HE WHO HAS EARS…
2 Corinthians 5:6-10,[11-13],14-17
HE WHO HAS EARS…
There is a website which you may have heard of called “The Ship Of Fools”, subtitled “The magazine of Christian Unrest”. It is a mix of irreverence, genuine searching, amusing anecdotes and gossip, all loosely linked by being for those who are somewhere on their Christian journey. On one of the forums, named “Purgatory – our space for serious debate”, there was a query from somebody trying to form some kind of understanding about how Jesus could be wholly God and wholly man at the same time. I won’t go into the debate that this query sparked, but it made very interesting and thought provoking reading.
But it made me think about how often I forget about the humanity of Jesus, the fact that he was truly man, rooted in the poverty of a Palestinian village, making his own living, as the rabbis of the time had to do, and linking up with the people that he met. I very much enjoy the thought of Jesus, plonking himself on the ground in the shade of a tree, round about lunch time and sharing a hunk of bread and a flask of wine with his mates. He was human; he enjoyed the mundane kind of things that we enjoy today, he lived a human life, but that life was shot through with a close relationship with God his Father. And it was this that came out in his conversations, in his teaching, in the very way he lived his life.
He must have been a very personable man, in order to be able to make these connections with people, but I suspect too that he would soon begin to make you feel uncomfortable as you talked with him, as he challenged your long held beliefs and code of living. But what strikes me is that as he was challenging people, most of the time he did it with a smile on his lips, and with a gentle humour that people would respond to. He talked about things that people understood, he put things in a way that caused his listeners to say “Yes, that happened to me…”
One early church writer described Jesus as “working as a carpenter when among men, making ploughs and yokes, by which he taught the symbols of righteousness and an active life”. I can just see Jesus finishing off a yoke for somebody, looking up and seeing a little crowd had gathered, maybe just to watch a craftsman at work, maybe because they knew he told good stories, or handed out bread and fish. But when Jesus saw them maybe he lifted up the yoke, jokingly settling it on someone’s shoulders and saying, “Take my yoke upon you …for my yoke is easy and my burden is light”. And then every time they saw a yoke after that, his listeners would think again about what Jesus had said.
And almost all the parables that Jesus told were linked to every day life; events that happened and things that people came across frequently. Yes, I remember when one of the coins dropped off my headdress and I spent days looking for it. Yes, there was that time when I watched the birds come and eat the seed I’d just sown…
Jesus’ teaching was filled with workplace images and analogies that sparked memories in people’s minds, and which came back to them when the same thing happened to them. And in the two parables in today’s readings, Jesus uses every day similes to talk about the Kingdom of God; he uses things that his listeners would recognise to lead them into making links between this life, and the life of the Kingdom.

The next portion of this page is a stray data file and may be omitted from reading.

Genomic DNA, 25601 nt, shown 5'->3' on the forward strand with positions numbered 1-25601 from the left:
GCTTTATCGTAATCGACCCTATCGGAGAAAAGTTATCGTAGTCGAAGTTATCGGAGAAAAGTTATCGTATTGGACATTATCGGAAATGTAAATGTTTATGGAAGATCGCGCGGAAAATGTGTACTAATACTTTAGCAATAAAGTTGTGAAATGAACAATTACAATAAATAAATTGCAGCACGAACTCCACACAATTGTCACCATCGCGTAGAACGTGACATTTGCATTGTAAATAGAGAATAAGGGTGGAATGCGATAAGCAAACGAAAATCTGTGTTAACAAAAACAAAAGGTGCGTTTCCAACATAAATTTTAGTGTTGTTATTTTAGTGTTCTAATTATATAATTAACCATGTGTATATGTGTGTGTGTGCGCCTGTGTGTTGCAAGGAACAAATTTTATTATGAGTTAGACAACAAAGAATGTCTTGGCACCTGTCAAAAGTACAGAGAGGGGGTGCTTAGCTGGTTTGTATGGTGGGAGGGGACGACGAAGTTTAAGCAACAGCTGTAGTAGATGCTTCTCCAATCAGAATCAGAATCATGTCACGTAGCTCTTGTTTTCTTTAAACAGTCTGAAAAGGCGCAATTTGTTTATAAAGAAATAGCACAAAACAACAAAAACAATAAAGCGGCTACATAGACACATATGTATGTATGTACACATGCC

The first of the two parables speaks of a gardener, a farmer, who plants seeds…and then sleeps. Does nothing. I can imagine those listening to Jesus shaking their heads: everybody knows that you need to tend to your garden. You need to deadhead, or water, or mulch or whatever. You can’t just leave it to do its own thing.
But Jesus makes us reflect on the mystery of the nurturing, the developing, the growth of the seed: the seed would sprout and grow, he does not know how. The earth produces of itself, first the stalk, then the head, then the full grain in the head.
This is what the Kingdom is like: we cannot know how it spreads, but we know that God’s work in the world, God’s love, God’s plan will come to fruition, if we only trust. That is what the gardener does in the parable: he (or she) plays his (or her) part by sowing the seed, but then gives up the growing to the fertile soil, the forces of nature.
The commentator, Debie Thomas, puts it like this:
According to Jesus’s parable, the kingdom of God is both fecund and hidden, both generous and mysterious. It works its fertile magic underground, deep beneath the surfaces we see and quantify. Yes, the soil eventually brings forth abundance, but the process of that bringing forth — all the nitty-gritty details we long to dissect and master — is hidden from our eyes. If anything, we live in the disconcerting time between the planting and the harvest. We look outside and see nothing but dark earth and fragile shoots. Vast expanses of hope, longing, love, and uncertainty. Deep desire and delicate potential.
We do not know, we cannot know, how our words, our actions will grow and spread. We can only act and speak as Kingdom people and believe that in the fertile soil the seeds that are planted will flourish. I have recently come across the expression “You don’t have to feed the 5,000; you only need to bring the bread and fish”. I think this sums up what I’m trying to say: we don’t know how God will use what we offer; we don’t need to know how God will use them. Instead, what we have to do is trust, like the gardener, that we have done our bit, and God will do God’s bit.